A: Because we want to get the best advantage out of that port

That means we have not got the best advantage yet?

A: That is my personal feeling, that we have not got the best out of the port. The most crucial issue was the security issue where the naval areas were in Chinese jurisdiction. We sorted it out last year. Now we are starting to look at attracting certain businesses and all that discussion is ongoing. 

Can the Government interfere in this manner after leasing it for 99 years to China?

A: Yes. Certain areas we can and in certain areas we will have to negotiate and agree as the Chinese also want business. We want to see that the port is made use of and developed further as nothing much is happening there and we need them to develop it. Recently, a USD 300 million investment came in and other investments are in the pipeline. We are holding discussion on bunkering, ship repairing businesses etc.   We have already revisited the process further and finding resolutions to make the best advantage of that deal. The President, the Government and the SLPA are serious about it. It is too early to reveal all about the discussions as it is ongoing.

Why can’t the Government have the Hambantota Port open for international bids? The debt swap could have covered by an LNG project that was proposed at the same time by the Canadian Government for over USD 1 billion which was halted by the former government. The lawyers have filed the claim with the Attorney General of Sri Lanka, requesting to open the project for international bids.  Would you revisit this project? They also claim that the Chinese hijacked their project?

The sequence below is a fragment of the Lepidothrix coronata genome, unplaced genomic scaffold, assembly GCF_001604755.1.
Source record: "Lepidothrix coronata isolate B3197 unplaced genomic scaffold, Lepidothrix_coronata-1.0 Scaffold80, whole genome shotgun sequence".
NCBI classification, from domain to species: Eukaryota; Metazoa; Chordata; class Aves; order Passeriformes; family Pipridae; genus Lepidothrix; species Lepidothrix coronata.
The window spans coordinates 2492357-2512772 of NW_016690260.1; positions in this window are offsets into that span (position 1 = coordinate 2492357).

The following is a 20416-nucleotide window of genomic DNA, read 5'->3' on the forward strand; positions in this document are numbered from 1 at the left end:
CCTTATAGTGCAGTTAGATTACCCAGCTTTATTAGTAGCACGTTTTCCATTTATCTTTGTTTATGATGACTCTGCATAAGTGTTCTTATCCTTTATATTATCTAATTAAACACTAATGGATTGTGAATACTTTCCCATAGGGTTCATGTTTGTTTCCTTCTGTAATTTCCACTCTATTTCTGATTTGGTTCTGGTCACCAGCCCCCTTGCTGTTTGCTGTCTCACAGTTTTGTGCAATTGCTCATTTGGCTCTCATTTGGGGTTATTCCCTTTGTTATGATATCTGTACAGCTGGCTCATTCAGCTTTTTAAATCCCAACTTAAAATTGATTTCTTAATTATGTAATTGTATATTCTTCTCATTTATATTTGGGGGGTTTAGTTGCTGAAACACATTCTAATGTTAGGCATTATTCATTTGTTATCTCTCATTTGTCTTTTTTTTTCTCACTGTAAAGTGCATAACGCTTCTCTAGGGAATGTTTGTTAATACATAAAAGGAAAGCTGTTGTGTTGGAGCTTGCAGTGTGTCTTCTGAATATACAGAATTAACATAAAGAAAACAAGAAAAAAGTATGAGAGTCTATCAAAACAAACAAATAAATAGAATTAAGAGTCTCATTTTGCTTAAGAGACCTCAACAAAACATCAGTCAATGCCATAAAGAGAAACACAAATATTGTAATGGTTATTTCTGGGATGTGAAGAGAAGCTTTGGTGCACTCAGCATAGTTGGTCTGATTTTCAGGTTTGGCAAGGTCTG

A: We are looking at the Hambantota deal and yes we can revisit and see how business can come to that port as it is for the best interest of the country.  We have many opportunities but time to time, person to person, we have not made the right decisions.  Details of the Canadian company are not known to me. Let me study that proposal as we are looking to bring business to the Southern port

With the large volume of cargo of transshipments is from India to the PoC, was it prudent to come out of the ECT deal without India?